Tag Archives: networks

How sociable events can help build networks and connect ideas

The Kent Connects Developing Solutions Camp on Friday provided inspiration not just from the main activity of developers working on applications for open data, but from the side conversations that this sort of relatively unstructured event encourages. I’ve added additional videos to my original post, and you can see them in a playlist here.

I’ve already posted one conversation here with Tom Phillips, about the need for big organisations to practice open conversations internally if they wish to use social media externally. Tom has worked extensively in local government, and with community and voluntary organisations.

We also talked about different models of networks, and revisited an earlier post here on networks. I posted what follows first on my personal blog.

Part of the work I’m doing with Big Lottery Fund (BIG) on People Powered Change, with John Popham and Drew Mackie, is exploring how BIG can be more than a funder, and help groups that they fund to they share ideas and experience. As part of the discussion, I offered a diagram suggesting a change from hierarchical structures to more of a peer-to-peer mesh: Moving from join us, join in, to join up yourselves.

The join-up part of the diagram shows a network that is usually seen as a connected set of people. But Tom made the point that the nodes could just as well be activities, including sociable events. That certain chimes in with my experience, where reporting events has been one of the best ways of doing the join-up  bit of social reporting. Here’s some earlier reflections.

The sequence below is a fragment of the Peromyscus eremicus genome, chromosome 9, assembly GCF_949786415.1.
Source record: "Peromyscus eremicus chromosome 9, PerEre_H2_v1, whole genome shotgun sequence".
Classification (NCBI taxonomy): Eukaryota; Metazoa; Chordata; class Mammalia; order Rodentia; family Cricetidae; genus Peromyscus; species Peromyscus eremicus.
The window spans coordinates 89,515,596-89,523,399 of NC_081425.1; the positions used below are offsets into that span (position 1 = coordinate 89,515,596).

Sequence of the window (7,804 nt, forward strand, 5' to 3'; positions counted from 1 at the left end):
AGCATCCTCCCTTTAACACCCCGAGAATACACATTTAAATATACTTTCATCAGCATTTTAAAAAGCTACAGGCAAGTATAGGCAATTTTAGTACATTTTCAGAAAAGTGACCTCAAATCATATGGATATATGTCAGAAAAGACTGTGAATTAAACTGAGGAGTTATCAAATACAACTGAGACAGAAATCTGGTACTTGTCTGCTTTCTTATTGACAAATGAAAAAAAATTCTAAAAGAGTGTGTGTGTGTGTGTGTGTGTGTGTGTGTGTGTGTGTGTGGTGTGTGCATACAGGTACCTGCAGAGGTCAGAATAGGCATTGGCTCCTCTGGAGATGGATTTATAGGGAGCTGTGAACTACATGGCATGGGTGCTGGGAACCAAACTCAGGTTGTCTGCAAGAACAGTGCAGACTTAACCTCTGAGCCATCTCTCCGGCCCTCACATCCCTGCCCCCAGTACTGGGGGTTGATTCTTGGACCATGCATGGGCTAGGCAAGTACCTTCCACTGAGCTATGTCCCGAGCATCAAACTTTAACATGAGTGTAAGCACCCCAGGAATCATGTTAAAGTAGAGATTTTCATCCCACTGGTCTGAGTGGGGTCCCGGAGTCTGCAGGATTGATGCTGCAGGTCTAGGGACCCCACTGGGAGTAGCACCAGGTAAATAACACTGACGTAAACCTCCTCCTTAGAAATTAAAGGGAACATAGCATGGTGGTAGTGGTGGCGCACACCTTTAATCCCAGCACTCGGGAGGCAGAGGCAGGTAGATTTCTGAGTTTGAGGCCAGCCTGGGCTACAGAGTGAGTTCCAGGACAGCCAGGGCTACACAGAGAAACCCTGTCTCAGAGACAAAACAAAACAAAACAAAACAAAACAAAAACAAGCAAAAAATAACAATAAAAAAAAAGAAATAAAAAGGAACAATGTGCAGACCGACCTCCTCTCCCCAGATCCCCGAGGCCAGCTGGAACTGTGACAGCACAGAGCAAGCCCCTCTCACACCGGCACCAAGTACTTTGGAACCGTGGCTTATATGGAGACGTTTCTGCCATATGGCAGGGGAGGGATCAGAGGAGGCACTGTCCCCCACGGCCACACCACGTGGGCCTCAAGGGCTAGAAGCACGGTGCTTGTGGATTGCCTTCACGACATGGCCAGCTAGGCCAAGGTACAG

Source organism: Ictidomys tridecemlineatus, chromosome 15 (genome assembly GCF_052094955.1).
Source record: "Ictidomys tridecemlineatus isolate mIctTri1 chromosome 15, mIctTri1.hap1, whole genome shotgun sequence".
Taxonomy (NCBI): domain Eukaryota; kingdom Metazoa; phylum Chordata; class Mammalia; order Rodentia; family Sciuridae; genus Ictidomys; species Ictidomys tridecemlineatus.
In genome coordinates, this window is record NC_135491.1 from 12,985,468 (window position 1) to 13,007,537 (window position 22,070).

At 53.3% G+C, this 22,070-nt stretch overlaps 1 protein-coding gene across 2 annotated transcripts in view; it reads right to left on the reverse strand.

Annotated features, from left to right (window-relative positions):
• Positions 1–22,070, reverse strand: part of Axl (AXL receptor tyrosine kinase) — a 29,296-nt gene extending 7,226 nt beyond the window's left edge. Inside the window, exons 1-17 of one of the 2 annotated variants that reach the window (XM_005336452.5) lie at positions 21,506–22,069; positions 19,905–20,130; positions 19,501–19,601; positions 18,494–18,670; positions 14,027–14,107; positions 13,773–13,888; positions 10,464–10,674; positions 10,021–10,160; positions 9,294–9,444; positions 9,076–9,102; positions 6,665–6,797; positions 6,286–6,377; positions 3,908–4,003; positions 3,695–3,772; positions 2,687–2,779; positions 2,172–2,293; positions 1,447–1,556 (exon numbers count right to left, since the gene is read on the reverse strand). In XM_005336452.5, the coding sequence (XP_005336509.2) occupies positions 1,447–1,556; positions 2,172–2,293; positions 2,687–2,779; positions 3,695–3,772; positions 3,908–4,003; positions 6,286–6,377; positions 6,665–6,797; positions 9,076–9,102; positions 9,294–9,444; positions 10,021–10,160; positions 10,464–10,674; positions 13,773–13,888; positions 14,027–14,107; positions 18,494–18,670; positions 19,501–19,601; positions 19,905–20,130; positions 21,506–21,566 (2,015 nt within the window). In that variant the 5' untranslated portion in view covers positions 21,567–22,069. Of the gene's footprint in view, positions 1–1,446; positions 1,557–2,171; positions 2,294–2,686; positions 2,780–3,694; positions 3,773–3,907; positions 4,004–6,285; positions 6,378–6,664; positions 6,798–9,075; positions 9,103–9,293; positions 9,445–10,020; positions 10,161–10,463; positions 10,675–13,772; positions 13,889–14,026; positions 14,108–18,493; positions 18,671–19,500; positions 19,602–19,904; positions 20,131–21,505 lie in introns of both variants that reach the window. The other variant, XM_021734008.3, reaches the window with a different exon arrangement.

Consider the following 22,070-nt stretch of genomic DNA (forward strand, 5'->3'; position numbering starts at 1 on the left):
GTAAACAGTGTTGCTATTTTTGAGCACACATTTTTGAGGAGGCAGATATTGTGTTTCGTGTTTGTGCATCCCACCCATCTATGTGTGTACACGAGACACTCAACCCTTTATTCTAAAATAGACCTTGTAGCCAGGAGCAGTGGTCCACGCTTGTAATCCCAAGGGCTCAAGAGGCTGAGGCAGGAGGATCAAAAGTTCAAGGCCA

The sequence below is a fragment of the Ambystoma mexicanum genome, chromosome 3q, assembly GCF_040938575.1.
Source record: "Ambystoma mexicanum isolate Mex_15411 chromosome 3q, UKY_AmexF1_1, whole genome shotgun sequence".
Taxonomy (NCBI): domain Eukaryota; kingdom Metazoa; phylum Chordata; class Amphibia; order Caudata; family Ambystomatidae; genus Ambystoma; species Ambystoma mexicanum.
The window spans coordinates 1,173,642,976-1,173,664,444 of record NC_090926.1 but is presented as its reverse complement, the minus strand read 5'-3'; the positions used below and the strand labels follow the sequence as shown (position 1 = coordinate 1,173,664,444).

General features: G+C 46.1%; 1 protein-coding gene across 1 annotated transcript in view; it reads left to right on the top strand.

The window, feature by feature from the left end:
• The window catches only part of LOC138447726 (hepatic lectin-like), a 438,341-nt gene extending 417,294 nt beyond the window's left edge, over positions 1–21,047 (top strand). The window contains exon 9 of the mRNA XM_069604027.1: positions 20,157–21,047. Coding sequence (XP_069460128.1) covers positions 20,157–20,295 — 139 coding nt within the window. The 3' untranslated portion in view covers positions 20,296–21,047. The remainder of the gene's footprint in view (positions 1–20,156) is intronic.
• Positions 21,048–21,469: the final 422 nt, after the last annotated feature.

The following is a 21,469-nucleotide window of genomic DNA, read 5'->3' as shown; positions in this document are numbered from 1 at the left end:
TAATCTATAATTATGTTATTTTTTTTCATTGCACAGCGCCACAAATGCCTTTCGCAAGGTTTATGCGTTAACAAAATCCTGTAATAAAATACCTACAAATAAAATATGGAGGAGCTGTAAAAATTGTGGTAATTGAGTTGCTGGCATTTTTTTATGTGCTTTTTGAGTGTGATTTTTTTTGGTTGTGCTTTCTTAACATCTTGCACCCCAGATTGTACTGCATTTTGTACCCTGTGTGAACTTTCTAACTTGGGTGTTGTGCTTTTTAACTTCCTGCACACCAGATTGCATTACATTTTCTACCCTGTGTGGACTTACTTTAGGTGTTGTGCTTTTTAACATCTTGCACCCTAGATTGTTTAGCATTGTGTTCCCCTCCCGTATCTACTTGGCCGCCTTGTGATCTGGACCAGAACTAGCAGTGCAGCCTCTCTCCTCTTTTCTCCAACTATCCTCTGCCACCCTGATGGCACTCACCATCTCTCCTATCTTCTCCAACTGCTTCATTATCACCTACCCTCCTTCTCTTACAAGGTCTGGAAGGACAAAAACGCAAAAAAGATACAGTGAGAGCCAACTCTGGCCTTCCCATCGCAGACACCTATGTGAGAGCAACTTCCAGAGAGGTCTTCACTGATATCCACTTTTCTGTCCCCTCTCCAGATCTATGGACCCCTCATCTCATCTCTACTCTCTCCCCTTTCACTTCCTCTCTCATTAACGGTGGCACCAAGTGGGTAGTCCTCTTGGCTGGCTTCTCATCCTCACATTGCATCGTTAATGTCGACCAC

However, to make the events useful for joining up outside the room, I think that the social reporter needs to do a bit more than just shoot video, blog or tweet. It is important to look for stories and ideas that might be specially relevant for people who are not there, and make sure they get both a link and an introduction. It means organising events that allow space for the sort of conversations that I had with Tom here – and also in this post about sociable organisations.

It means some “strategic opportunism”, as James Derounian calls it over here:

…….that is putting yourself in the place and way of likely useful links to take forward projects etc.
So 1 example = attending a conference, like yesterday’s on ‘localism’in Manchester….which puts you in the way of a load of other like-minded/interested people; can also of course be virtual…being ‘present’ on certain blogs, tweets, www etc…

That certainly happened to me at a recent event in Manchester, when I met community mobilisers Corrina and Andy and their iPhone app. Today I have been able to make the link between that conversation, and the developments in Kent, strengthening idea of a social app store. So to build networks, hold events that can connect both ideas and people.

Moving from join us, join in, to join up yourselves

I’ve used this diagram a few times in the past to start conversations about the move from hierarchical structures to more networky ones – including a couple of years ago, where Clay Shirky was talking about the changes that membership organisations need to make. Sending out newsletters and central event invites won’t pull in the subs when people can use social networks to organise for themselves. The organisations won’t survive.

I’ve used the diagram more recently to talk to people about the sort of online and face-to-face sharing space for social innovation that People Powered Change might become in fulfilling the vision set out here by Linda Quinn for the Big Lottery Trust (BIG). Increasingly people use social networks for knowledge sharing, and in addition Geoff Mulgan argued recently that they are one good way to help embed reciprocity in our society.